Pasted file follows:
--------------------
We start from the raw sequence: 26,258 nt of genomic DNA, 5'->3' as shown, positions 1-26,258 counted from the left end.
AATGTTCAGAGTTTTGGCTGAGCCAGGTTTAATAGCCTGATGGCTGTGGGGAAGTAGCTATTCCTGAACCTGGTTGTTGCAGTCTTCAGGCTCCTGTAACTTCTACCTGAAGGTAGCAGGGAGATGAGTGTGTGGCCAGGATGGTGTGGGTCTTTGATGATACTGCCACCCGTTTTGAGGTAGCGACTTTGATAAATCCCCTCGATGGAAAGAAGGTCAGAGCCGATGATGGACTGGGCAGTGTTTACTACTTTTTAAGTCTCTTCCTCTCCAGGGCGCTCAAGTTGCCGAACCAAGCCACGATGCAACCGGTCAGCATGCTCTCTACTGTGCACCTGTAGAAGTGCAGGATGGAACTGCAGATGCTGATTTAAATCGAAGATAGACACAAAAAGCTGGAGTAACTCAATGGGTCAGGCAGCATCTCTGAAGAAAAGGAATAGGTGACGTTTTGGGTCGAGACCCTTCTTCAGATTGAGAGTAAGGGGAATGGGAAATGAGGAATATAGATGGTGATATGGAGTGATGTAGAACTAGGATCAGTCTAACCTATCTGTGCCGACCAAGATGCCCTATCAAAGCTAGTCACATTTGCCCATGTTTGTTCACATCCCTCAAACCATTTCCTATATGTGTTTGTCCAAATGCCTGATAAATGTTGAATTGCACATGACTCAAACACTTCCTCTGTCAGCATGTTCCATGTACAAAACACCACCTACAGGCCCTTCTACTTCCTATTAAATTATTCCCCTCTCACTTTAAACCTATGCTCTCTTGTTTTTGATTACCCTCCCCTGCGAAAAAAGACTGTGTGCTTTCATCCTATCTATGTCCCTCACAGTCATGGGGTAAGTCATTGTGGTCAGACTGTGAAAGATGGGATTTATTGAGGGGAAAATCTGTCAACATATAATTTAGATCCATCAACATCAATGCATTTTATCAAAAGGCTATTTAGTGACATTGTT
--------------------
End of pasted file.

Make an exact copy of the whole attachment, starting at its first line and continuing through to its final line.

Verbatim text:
We start from the raw sequence: 26,258 nt of genomic DNA, 5'->3' as shown, positions 1-26,258 counted from the left end.
AATGTTCAGAGTTTTGGCTGAGCCAGGTTTAATAGCCTGATGGCTGTGGGGAAGTAGCTATTCCTGAACCTGGTTGTTGCAGTCTTCAGGCTCCTGTAACTTCTACCTGAAGGTAGCAGGGAGATGAGTGTGTGGCCAGGATGGTGTGGGTCTTTGATGATACTGCCACCCGTTTTGAGGTAGCGACTTTGATAAATCCCCTCGATGGAAAGAAGGTCAGAGCCGATGATGGACTGGGCAGTGTTTACTACTTTTTAAGTCTCTTCCTCTCCAGGGCGCTCAAGTTGCCGAACCAAGCCACGATGCAACCGGTCAGCATGCTCTCTACTGTGCACCTGTAGAAGTGCAGGATGGAACTGCAGATGCTGATTTAAATCGAAGATAGACACAAAAAGCTGGAGTAACTCAATGGGTCAGGCAGCATCTCTGAAGAAAAGGAATAGGTGACGTTTTGGGTCGAGACCCTTCTTCAGATTGAGAGTAAGGGGAATGGGAAATGAGGAATATAGATGGTGATATGGAGTGATGTAGAACTAGGATCAGTCTAACCTATCTGTGCCGACCAAGATGCCCTATCAAAGCTAGTCACATTTGCCCATGTTTGTTCACATCCCTCAAACCATTTCCTATATGTGTTTGTCCAAATGCCTGATAAATGTTGAATTGCACATGACTCAAACACTTCCTCTGTCAGCATGTTCCATGTACAAAACACCACCTACAGGCCCTTCTACTTCCTATTAAATTATTCCCCTCTCACTTTAAACCTATGCTCTCTTGTTTTTGATTACCCTCCCCTGCGAAAAAAGACTGTGTGCTTTCATCCTATCTATGTCCCTCACAGTCATGGGGTAAGTCATTGTGGTCAGACTGTGAAAGATGGGATTTATTGAGGGGAAAATCTGTCAACATATAATTTAGATCCATCAACATCAATGCATTTTATCAAAAGGCTATTTAGTGACATTGTT